Date posted: 06/10/2022

Accountants: "Today's National Skills Commission list does not reflect reality"

Chartered Accountants ANZ (CA ANZ) has today expressed concern with a report from the National Skills Commission which claims there is no labour market shortage of accountants in Australia.

“The accounting industry estimates there are 9,000 accounting vacancies in Australia right now,” said CA ANZ Group Executive Advocacy Simon Grant.

“We are concerned it does not reflect what we are hearing and seeing on the ground.”

The Skills Priority List claims that General Accountants, Management Accountants and Taxation Accountants are all experiencing ‘no shortage’ but are forecast to experience ‘moderate’ future demand.

“This does not reflect the experience from our Members, where everyone from the large firms through to small practices and the micro and small business clients they have struggling to recruit and retain people with accounting skills.

“A key issue here is not just the accounting profession head count – it the lack of people with accounting skills that are vital to enabling businesses to embrace productivity, the digital economy and climate change mitigation.

“We must tap into global markets to fill these current gaps, otherwise there could be major implications for the proper functioning of Australia’s taxation system and the part Accountants play facilitating the smooth collection of revenue for the commonwealth.

“It’s really important that the Federal Government consider industry numbers and experience, and don’t let this new report reduce or misguide Visa pathways for qualified accountants from overseas.”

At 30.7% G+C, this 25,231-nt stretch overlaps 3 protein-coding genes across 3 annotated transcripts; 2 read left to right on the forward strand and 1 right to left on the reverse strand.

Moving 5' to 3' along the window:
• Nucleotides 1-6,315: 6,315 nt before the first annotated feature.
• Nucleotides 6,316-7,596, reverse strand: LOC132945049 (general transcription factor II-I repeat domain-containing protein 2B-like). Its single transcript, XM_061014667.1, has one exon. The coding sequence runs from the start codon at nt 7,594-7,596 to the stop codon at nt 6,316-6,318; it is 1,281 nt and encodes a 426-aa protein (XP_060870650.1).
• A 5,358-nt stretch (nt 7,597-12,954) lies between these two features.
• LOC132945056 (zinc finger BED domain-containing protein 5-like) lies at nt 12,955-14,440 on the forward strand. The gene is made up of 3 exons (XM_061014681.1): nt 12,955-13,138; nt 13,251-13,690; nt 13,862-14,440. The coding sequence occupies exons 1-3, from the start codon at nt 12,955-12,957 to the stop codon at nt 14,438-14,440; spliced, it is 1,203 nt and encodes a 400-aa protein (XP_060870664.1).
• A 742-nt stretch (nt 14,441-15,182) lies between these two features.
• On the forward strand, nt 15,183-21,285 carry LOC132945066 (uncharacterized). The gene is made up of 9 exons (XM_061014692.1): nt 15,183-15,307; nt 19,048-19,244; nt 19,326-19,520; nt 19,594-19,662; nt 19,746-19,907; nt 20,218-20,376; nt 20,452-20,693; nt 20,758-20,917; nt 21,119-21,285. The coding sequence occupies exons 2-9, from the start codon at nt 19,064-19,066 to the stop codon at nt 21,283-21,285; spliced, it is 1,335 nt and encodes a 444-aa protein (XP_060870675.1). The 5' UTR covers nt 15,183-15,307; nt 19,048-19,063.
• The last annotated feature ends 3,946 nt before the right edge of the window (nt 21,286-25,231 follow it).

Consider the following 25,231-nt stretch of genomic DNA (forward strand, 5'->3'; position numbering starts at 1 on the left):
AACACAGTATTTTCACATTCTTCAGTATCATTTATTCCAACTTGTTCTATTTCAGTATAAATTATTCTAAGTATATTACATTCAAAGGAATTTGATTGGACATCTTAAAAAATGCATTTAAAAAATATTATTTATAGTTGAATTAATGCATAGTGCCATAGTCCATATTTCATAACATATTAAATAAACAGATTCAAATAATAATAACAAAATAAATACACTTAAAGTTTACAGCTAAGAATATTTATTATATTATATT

When participating in the recent Jobs and Skills Summit, CA ANZ commended the Government for its swift action on migration and skills issues and encouraged further discussion around the implications on accountants. 

“The Albanese Government has moved quickly on the skills and workforce issues and that’s to be commended,” Mr Grant said.

“In particular, the immediate increase to the migration cap was warmly welcomed and the new resources to speed the visa processing backlog left by the last government.”

While there are significant concerns about the classification of accountants on the Skills Priority List, Mr Grant said industry was pleased to see the list acknowledge a shortage of both external and internal auditors. 

“Most auditors are Chartered Accountants, and the finding in today’s report does reflect what we have been advocating for the past few months in respect to the workforce shortages for auditors in Australia,” Mr Grant said. 

“In July this year we surveyed 18 Australian professional services and audit firms and found almost 1,000 audit job vacancies, up from 888 in 2021, and almost 2,000 non-audit/consulting vacancies across the 18 firms.”

Staffing shortages were causing a range of significant issues for the firms, including: 

  • 61 per cent citing staff are over-worked
  • 61 per cent citing they are unable to service existing clients 
  • 56 per cent citing inability to meet reporting deadlines 
  • 44 per cent citing damage to the reputation of the profession 

“The workforce shortages are not just a blue-collar issue – and we need to address them now or face potentially significant consequences for Australian businesses.” 

CA ANZ CEO, Ainslie van Onselen, attended the Jobs and Skills Summit to advocate on these issues facing the profession. 

In addition to visa pathways, another solution put forward by CA ANZ to address the accounting shortage was to make it more attractive to increase enrolment of students wanting to pursue business and commerce related degrees.

“The accounting industry right now needs another 9,000 people,” Mr Grant said. 

“But the ticking timebomb is in our university campuses, because in about three years time the number of qualified graduates coming through is going to taper off at a time we need them most."

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